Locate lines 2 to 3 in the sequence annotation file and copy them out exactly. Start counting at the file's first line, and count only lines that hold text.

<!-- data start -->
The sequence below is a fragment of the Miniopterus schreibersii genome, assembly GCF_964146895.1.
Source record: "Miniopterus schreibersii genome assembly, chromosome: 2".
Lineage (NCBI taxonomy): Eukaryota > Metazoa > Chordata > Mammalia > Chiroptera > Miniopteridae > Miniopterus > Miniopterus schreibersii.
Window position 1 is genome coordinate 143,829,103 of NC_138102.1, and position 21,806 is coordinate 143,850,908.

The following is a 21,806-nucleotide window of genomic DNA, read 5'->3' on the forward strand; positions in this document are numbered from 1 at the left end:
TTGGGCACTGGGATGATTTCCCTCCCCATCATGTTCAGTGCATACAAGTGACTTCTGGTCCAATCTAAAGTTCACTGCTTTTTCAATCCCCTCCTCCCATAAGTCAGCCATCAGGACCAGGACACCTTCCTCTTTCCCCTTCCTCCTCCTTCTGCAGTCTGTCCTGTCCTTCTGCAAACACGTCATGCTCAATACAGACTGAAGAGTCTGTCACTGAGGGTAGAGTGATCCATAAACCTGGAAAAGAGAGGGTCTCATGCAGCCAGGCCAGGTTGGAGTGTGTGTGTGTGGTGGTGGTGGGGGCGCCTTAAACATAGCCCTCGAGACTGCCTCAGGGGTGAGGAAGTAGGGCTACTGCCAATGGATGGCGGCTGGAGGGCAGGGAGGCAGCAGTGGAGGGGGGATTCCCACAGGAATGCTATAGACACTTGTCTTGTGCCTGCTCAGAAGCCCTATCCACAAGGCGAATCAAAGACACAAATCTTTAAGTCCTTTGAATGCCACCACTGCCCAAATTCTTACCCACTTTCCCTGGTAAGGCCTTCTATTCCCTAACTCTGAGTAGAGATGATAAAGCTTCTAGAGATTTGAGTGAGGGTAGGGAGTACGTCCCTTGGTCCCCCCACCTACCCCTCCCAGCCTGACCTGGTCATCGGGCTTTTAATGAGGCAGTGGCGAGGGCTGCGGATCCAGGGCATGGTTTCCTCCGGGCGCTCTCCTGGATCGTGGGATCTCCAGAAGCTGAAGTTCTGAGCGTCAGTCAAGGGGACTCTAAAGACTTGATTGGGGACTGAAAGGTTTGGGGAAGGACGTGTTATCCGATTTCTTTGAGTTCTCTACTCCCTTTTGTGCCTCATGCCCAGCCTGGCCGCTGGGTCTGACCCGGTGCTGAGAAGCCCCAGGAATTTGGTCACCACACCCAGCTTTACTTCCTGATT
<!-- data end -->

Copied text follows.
Source record: "Miniopterus schreibersii genome assembly, chromosome: 2".
Lineage (NCBI taxonomy): Eukaryota > Metazoa > Chordata > Mammalia > Chiroptera > Miniopteridae > Miniopterus > Miniopterus schreibersii.